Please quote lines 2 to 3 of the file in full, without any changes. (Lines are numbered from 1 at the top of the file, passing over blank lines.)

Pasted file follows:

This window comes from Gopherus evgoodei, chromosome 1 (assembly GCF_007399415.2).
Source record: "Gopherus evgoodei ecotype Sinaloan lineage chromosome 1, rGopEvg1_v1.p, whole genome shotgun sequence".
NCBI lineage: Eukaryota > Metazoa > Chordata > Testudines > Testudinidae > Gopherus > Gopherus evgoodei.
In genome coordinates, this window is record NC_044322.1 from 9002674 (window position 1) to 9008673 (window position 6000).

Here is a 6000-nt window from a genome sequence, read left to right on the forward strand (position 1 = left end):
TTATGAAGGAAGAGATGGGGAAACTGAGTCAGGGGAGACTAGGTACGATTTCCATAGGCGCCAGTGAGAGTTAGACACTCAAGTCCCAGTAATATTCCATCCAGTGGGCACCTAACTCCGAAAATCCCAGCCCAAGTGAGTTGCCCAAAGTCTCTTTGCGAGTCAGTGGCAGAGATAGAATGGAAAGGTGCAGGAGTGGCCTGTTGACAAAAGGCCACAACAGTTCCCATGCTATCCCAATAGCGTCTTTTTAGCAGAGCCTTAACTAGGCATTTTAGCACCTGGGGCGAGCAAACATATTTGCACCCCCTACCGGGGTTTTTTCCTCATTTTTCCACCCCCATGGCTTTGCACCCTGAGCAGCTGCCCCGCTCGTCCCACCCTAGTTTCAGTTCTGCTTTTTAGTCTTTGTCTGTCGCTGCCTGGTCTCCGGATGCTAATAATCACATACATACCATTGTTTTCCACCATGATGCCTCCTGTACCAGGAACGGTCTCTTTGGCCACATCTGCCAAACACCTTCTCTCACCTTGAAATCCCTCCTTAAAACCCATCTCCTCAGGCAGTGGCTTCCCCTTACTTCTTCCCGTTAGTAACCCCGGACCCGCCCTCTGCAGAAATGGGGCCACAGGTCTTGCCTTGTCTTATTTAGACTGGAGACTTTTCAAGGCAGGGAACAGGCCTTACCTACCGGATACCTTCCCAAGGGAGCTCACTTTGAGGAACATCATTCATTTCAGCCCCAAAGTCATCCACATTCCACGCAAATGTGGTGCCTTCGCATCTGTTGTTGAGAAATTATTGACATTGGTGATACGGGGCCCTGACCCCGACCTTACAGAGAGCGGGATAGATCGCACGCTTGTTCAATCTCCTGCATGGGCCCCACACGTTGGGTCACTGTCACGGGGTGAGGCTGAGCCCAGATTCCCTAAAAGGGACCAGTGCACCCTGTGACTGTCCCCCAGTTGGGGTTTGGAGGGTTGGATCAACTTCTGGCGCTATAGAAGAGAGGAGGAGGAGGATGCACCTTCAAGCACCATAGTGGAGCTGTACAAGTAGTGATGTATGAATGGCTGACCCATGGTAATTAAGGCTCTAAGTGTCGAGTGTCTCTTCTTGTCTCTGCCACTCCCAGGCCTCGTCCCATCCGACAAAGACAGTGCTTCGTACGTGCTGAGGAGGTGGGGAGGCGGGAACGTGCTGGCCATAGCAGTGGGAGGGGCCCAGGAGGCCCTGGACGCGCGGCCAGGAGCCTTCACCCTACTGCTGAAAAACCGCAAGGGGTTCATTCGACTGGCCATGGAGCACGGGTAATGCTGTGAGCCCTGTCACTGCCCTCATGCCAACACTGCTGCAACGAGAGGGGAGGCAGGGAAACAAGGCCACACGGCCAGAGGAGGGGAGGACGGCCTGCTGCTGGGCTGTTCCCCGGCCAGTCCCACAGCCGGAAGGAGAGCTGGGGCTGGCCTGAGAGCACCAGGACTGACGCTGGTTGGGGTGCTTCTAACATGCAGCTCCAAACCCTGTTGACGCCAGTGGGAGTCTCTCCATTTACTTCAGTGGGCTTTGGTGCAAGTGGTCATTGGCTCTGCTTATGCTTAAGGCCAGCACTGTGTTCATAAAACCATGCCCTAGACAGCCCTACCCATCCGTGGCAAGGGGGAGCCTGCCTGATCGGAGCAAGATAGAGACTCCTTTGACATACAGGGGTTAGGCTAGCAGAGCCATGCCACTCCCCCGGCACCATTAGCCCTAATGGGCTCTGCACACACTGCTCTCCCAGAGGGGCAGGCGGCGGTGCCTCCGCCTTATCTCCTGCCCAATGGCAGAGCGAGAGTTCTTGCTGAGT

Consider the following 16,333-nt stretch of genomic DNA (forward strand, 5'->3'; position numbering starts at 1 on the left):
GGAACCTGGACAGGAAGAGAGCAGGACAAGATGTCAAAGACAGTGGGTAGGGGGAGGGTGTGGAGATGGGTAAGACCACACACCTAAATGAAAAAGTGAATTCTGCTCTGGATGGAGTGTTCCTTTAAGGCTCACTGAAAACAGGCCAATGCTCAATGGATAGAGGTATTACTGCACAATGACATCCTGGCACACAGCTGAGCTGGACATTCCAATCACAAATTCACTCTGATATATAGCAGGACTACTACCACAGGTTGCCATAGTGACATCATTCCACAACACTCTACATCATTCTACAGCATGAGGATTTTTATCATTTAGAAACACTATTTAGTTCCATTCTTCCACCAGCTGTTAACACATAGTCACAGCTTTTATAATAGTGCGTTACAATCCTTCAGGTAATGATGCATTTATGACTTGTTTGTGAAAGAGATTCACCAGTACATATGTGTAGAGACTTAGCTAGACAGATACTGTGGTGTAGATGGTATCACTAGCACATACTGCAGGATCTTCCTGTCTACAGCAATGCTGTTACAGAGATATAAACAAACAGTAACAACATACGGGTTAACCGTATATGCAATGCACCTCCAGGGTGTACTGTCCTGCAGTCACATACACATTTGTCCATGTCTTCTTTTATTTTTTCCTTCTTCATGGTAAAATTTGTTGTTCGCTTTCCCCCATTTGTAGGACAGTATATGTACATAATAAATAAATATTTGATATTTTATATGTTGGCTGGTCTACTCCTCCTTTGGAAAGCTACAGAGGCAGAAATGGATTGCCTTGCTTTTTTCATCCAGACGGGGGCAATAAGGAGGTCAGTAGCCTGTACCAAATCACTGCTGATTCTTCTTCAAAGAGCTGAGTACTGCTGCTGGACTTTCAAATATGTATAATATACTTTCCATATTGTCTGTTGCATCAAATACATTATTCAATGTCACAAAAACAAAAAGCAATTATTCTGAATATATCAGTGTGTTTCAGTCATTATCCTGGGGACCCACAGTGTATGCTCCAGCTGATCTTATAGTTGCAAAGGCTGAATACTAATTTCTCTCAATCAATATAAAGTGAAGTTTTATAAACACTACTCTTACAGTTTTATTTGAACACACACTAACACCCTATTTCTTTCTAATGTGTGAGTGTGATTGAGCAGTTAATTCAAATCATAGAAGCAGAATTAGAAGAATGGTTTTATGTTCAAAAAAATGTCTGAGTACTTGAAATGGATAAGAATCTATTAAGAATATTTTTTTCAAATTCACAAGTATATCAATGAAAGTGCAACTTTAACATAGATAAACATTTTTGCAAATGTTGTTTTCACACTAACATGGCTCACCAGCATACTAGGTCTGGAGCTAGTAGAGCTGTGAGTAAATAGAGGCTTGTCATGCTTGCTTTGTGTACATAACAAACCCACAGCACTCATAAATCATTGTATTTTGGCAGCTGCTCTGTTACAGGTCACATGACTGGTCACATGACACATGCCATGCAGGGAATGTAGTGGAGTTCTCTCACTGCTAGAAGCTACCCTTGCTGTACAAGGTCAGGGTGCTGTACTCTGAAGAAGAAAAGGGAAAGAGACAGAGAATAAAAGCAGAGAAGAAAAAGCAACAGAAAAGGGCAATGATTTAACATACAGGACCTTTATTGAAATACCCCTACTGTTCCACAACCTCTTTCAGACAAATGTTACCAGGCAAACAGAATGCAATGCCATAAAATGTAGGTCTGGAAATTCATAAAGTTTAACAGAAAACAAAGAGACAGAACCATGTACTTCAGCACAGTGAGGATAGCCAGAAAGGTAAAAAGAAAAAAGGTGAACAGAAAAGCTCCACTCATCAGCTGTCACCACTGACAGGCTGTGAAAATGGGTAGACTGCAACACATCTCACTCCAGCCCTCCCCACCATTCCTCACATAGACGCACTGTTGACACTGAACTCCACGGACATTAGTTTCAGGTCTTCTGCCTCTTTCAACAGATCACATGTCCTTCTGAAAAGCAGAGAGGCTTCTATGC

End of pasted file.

Source record: "Gopherus evgoodei ecotype Sinaloan lineage chromosome 1, rGopEvg1_v1.p, whole genome shotgun sequence".
NCBI lineage: Eukaryota > Metazoa > Chordata > Testudines > Testudinidae > Gopherus > Gopherus evgoodei.